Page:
In the Middle of a Fight

Candidate opposes former boss and code change push

Mapps also objects to Eudaly’s changes to the city’s former Crime Prevention Program, which oversees Neighborhood Watch programs by changing its name to Community Safety and eliminating foot patrols led by Portland police.

“Public safety is a partnership between the police, the city, the county, the district attorney and the public, and any time you say, ‘You’re not part of the safety solution,’ it’s like trying to box with one hand tied behind your back,” he said.

Mapps said pushing the police out of the discussion is similar to reducing the impact of neighborhood associations without first trying to find a consensus among all the players.

“It really does take a whole village to make a village safer,” he said. “In the meantime, when we exclude people from the table – a theme that some up over and over again at City Hall – we are literally undermining our own process here.”

The city bureau that covers neighborhood associations was called the Office of Neighborhood Involvement when it was headed by Commissioner Amanda Fritz and now is the Office of Community and Civic Life under Eudaly. The two have publicly feuded over the proposed code changes, with Eudaly accusing Fritz of “gross mismanagement” when she oversaw the bureau.

Eudaly has said that the purpose of the code change is to bring more Portlanders into the fold to influence city decisions. A one-page flyer on the city website with the heading, “The Impact of the Code Change,” states that the office “must work to fortify new avenues for communities who historically haven’t walked the path limited to those with privilege.”

The flyer states that the updated code will direct the city to invest in and work with organizations that promote the common good, establish a new foundation for a more racially and socially inclusive Portland, and empower the office of Civic Life to work more closely with other city bureaus.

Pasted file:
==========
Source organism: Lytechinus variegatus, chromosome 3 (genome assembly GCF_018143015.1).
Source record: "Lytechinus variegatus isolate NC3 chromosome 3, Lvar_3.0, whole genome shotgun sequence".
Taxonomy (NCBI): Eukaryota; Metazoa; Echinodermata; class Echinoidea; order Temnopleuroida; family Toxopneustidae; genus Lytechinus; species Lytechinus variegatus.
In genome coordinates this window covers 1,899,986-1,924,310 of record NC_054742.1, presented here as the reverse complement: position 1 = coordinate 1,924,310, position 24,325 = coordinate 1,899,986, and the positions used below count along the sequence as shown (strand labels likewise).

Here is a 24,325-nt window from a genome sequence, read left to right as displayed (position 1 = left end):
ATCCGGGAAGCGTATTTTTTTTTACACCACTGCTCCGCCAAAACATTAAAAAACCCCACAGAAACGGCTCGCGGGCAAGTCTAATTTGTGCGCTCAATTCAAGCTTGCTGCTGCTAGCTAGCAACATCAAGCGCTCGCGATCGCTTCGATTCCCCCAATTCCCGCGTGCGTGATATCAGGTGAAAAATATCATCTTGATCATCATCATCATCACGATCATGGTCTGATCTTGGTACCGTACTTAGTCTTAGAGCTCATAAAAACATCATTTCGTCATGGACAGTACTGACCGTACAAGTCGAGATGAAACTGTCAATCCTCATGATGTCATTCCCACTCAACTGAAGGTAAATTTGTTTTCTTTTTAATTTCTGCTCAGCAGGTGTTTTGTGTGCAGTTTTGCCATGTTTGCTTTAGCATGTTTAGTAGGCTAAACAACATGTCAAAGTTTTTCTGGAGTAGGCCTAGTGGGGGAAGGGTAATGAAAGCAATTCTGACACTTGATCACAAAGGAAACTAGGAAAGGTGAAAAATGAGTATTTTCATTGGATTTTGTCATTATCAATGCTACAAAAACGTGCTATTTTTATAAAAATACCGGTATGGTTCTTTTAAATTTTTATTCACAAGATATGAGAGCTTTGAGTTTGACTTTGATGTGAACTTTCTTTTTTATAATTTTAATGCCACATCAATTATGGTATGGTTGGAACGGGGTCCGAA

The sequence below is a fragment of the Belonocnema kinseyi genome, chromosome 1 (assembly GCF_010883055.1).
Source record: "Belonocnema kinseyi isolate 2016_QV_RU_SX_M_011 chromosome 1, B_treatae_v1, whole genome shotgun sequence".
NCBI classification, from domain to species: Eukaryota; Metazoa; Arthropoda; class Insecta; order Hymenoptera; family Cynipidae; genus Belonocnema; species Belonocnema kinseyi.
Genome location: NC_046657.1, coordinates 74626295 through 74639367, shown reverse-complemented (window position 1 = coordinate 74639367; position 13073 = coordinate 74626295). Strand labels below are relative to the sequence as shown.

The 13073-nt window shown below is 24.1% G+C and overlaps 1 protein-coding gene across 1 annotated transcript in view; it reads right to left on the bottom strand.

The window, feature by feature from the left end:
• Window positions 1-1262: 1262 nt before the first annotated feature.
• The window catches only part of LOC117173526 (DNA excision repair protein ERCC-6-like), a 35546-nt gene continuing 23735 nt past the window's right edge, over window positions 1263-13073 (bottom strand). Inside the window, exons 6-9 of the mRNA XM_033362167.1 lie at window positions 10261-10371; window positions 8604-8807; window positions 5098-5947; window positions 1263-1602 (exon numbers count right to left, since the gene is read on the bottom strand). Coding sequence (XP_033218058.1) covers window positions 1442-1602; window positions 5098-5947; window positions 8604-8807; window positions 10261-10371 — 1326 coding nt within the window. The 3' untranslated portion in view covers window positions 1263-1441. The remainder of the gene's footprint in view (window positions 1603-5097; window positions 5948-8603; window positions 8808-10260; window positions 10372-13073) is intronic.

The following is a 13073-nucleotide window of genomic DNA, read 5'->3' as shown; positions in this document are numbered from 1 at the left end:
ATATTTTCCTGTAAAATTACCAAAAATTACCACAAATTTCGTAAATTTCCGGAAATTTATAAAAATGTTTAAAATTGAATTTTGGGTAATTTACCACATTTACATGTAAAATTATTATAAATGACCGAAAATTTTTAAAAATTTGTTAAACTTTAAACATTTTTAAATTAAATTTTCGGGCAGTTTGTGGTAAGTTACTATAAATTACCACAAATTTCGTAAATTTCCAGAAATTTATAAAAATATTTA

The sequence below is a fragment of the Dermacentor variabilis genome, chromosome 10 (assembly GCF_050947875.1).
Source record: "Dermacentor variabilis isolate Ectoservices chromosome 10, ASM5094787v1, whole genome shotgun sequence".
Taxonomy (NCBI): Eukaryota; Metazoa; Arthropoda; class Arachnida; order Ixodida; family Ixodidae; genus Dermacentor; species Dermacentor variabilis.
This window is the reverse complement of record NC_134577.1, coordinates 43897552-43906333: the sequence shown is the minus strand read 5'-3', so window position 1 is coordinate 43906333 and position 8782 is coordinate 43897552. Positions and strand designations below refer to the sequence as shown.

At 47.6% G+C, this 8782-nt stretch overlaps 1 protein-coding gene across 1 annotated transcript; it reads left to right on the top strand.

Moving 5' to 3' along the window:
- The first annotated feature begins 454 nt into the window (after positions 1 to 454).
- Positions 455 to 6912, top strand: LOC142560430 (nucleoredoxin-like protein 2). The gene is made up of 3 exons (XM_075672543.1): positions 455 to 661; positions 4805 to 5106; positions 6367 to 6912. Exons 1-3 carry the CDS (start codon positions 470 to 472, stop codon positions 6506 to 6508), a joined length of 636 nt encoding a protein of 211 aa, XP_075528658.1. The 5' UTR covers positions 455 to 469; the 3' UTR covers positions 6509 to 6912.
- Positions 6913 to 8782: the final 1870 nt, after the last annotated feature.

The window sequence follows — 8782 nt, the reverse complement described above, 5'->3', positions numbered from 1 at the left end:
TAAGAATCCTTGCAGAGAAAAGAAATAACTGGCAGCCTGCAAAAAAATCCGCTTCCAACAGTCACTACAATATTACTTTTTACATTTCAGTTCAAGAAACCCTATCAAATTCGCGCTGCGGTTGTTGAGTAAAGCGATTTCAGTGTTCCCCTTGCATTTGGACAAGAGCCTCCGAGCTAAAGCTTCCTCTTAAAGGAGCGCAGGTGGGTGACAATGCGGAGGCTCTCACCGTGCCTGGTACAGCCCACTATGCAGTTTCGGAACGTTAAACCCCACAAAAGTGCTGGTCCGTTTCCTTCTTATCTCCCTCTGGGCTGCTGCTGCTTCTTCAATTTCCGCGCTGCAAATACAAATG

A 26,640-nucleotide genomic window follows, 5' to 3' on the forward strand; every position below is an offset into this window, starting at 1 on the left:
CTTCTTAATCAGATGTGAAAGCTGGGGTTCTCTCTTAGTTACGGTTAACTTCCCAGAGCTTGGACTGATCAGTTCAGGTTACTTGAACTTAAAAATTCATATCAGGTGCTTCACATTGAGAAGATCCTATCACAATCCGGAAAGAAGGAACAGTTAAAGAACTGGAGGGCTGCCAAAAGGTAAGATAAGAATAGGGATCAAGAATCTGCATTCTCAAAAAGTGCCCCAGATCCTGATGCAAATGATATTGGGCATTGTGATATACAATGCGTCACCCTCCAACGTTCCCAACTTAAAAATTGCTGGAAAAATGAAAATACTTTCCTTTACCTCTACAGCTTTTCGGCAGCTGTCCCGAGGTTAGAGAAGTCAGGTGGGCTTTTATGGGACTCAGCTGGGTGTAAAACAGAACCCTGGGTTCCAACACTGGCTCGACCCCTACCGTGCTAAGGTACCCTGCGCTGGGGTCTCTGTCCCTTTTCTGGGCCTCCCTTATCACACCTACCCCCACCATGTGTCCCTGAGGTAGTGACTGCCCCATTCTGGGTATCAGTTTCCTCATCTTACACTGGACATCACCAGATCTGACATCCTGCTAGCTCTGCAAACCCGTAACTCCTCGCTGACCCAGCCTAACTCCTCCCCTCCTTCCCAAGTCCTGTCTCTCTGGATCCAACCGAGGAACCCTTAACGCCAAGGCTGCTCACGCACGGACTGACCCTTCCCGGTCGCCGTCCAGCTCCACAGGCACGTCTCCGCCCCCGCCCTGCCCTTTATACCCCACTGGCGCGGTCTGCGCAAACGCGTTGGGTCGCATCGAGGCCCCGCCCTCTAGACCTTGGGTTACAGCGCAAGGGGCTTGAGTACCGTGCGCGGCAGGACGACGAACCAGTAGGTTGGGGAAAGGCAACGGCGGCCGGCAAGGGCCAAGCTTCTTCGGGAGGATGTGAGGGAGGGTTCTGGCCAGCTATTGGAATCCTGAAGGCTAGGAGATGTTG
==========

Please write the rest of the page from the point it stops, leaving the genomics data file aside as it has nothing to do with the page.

Eudaly said she is building on former Mayor Tom Potter’s work to revise the neighborhood association code a decade ago. She is also responding to a 2016 audit of the bureau that said the bureau was not doing a good job of engaging all the city’s residents. Mayor Ted Wheeler assigned Eudaly the task of revamping the department.

But Mapps said the discord around the code change, which has not received support from other commissioners, has made the current effort unworkable.

“I really think we might have to start the process all over,” he said. “The process is tainted and I see a lack of trust on both sides of the table. It’s worth putting in the time to get this right. If we don’t, we run the risk of doing real harm to the public trust.”

Neighborhood associations aren’t perfect, Mapps said, but they are required to not be discriminatory and he’s concerned those protections might disappear with the proposed changes.

“If we wash our hands of the neighborhood association family, the city really loses its ability to demand that (they) are inclusive,” he said. “I think it’s important to get this right and the first step is that we begin to listen to each other again.”

Mapps said the issue has been so contentious that many people think the end result will be inadequate.

“It’s a bad process and a bad product,” he said.

Others disagree, such as Amanda Manjarrez, director of advocacy at the Latino Network.

“Latino Network supports the code change because we believe that broadening opportunities for marginalized communities to engage directly with city government is a clear starting point to making our city more welcoming and inclusive,” she said.

Marcus Mundy, another supporter and the executive director of the Coalition of Communities of Color, was a member of the committee charged with working on recommendations to the code.

“Each proposed change reflects the committee’s desire to include more residents into the process of government and, despite a surfeit of misinformation to the contrary, does not remove neighborhood associations from participation or consideration,” Mundy wrote. “What it specifically does, however, is to extend the privilege and right of civic engagement to more residents.”

--Beverly Corbell